• Drinking more, or longer, than intended
  • Relying on alcohol to help deal with uncomfortable or difficult moments and thoughts
  • Waking up in the middle of the night for a drink

Often, people with AUD will exhibit physical, emotional and behavioral signs simultaneously. Should you notice any combination of these signs in your own life or in a loved one’s or friend’s life, don’t hesitate to call our offices at 844-303-3969 for a confidential conversation.

Is Alcohol Dangerous?

It’s no secret that American society enjoys and prioritizes alcohol. It’s a part of weddings, birthday celebrations, team events, holidays and even vacations. But that doesn’t mean we’re allowed to overlook the dangers of excessive drinking. Whether it’s one too many drinks at a team event, relying on alcohol to get through a difficult day, drinking to cope with painful trauma, or binge drinking for fun, developing a dependence on alcohol is dangerous.

How Does Alcohol Abuse Affect the Body?

When misused, alcohol negatively affects both the body and the brain. While most people understand that alcohol affects the liver, consuming too much alcohol also slows down the immune system and makes it difficult for the intestines to control bacteria and absorb nutrients.

Alcohol abuse can also cause erectile dysfunction, prevent new bone production, and increase the risk of bone fractures and osteoporosis. Other effects on the body include gum disease, tooth decay, esophageal ulcers, stomach ulcers, and hemorrhoids. When people continue to drink large amounts of alcohol, they may experience a long-term risk of jaundice, cirrhosis, and hepatitis or even the breakdown of the pancreas.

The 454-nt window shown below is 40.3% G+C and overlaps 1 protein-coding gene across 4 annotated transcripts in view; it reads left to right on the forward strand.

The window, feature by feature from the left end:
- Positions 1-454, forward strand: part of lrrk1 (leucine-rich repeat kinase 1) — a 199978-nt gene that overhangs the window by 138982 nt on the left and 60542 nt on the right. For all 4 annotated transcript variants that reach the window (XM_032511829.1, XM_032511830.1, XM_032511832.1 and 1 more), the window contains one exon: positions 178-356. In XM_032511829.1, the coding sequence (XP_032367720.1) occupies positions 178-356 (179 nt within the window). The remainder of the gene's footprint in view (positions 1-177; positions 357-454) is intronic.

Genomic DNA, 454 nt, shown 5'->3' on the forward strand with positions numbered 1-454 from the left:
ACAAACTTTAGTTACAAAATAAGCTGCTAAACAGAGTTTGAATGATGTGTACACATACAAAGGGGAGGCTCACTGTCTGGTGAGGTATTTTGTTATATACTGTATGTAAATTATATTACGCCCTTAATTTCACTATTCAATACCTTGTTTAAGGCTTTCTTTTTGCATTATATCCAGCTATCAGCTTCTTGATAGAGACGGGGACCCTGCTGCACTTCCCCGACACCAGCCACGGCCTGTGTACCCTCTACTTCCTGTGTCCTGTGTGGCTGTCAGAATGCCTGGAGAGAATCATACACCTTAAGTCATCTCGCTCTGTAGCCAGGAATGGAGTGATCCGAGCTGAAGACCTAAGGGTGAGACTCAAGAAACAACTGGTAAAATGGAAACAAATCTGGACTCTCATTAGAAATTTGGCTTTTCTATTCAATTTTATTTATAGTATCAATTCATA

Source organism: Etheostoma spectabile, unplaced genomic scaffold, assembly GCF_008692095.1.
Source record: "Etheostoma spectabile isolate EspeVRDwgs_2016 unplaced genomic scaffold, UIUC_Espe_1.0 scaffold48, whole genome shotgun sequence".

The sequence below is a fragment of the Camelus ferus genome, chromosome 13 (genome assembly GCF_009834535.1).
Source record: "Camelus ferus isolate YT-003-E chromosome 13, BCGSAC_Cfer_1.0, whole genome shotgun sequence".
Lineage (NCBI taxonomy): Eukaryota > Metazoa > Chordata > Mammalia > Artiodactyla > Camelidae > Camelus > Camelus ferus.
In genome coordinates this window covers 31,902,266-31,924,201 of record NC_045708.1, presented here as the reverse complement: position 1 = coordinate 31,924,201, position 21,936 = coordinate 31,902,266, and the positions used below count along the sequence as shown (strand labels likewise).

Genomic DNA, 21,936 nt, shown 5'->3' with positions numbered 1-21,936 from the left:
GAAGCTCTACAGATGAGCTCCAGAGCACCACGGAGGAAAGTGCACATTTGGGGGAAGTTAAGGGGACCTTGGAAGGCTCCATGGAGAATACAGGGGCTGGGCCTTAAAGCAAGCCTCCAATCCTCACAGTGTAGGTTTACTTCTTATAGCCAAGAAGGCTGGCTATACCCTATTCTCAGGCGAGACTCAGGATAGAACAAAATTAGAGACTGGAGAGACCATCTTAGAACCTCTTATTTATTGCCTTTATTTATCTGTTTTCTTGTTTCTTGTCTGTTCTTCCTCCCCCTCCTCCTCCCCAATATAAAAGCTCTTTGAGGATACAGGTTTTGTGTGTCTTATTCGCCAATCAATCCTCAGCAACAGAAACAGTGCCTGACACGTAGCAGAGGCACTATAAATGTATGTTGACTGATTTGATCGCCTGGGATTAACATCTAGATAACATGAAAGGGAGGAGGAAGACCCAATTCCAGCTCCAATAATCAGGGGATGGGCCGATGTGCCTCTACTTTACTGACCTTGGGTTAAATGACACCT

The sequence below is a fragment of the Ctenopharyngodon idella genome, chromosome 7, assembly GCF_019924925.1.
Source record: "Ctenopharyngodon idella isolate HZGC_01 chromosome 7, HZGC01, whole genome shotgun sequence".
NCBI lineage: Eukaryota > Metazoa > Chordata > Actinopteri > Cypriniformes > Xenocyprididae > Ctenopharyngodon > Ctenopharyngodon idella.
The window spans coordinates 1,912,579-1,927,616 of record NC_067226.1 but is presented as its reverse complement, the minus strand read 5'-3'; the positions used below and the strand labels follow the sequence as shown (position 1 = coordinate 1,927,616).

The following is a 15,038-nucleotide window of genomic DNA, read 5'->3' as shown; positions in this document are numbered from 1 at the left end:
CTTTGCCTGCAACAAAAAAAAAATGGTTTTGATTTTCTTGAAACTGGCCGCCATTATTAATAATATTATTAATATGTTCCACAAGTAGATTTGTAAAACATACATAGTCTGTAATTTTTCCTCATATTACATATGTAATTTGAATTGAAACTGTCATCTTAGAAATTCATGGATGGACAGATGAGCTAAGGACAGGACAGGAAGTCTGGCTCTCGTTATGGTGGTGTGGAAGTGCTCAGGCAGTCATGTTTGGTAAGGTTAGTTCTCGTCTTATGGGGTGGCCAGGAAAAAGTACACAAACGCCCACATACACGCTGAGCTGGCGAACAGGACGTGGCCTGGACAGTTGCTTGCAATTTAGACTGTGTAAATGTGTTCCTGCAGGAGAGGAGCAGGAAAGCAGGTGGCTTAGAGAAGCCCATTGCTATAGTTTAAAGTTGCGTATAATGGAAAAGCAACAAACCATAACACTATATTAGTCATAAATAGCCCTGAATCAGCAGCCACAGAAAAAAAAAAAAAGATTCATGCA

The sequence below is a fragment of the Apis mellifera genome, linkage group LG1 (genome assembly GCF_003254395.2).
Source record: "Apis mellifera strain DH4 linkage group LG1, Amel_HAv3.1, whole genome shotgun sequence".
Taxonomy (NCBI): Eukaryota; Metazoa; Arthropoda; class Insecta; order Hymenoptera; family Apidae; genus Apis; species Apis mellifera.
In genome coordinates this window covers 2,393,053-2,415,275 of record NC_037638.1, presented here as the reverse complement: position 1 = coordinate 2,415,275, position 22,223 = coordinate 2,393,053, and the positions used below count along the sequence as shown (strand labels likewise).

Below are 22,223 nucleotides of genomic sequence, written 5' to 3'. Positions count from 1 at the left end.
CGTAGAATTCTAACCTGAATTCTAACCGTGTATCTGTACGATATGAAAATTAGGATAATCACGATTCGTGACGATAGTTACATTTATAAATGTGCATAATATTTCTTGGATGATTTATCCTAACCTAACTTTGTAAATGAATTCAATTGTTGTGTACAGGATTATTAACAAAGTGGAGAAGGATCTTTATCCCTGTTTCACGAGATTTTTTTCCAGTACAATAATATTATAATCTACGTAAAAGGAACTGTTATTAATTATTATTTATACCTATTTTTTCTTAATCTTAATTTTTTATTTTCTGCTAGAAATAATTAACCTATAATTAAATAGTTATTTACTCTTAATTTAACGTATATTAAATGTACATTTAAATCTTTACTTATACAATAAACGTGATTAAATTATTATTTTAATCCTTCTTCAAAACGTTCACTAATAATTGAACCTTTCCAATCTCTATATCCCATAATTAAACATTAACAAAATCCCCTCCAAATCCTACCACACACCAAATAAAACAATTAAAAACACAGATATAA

Short-term effects of alcohol on the body include:

  • Drowsiness
  • Vomiting and diarrhea
  • Distorted vision and hearing
  • Decreased perception and coordination
  • Anemia or loss of red blood cells
  • Impaired judgement

Long-term effects of alcohol on the body include:

  • Alcohol poisoning
  • Nerve damage
  • Sexual problems
  • Cancer of the mouth and throat
  • Liver disease
  • Unintentional injuries like car crashes, falls and burns
  • High blood pressure, stroke, heart disease and other cardiovascular problems
How Does Alcohol Abuse Affect the Brain?

Misusing alcohol also affects the brain. As a depressant, alcohol slows down the neurotransmitter GABA. This causes sluggish movement, memory loss, and slowed reflexes. Binge drinking can affect the cerebellum, which regulates balance. That’s why alcoholics often have poor coordination.

Binge drinking also affects the cerebral cortex, which processes new information. When these regions slow down in an unnatural way, the body reacts physically, including dizziness, poor coordination, and blurred and double vision.

Alcohol also affects the hippocampus in the brain, which can lead to blackouts and short-term memory loss. Over time, chronic alcohol use can cause brain volume to decrease. A 2008 study revealed that people who had more than 14 drinks a week over a 20-year timeframe had 1.6% smaller brains than non-drinkers. AUD has also been linked to cognitive decline and memory loss in early old age.

Other long-term effects of chronic drinking on the brain include:

  • Wet Brain,” or Wernicke-Korsakoff syndrome, a type of dementia caused by a deficiency of thiamine, or vitamin B1, in the brain.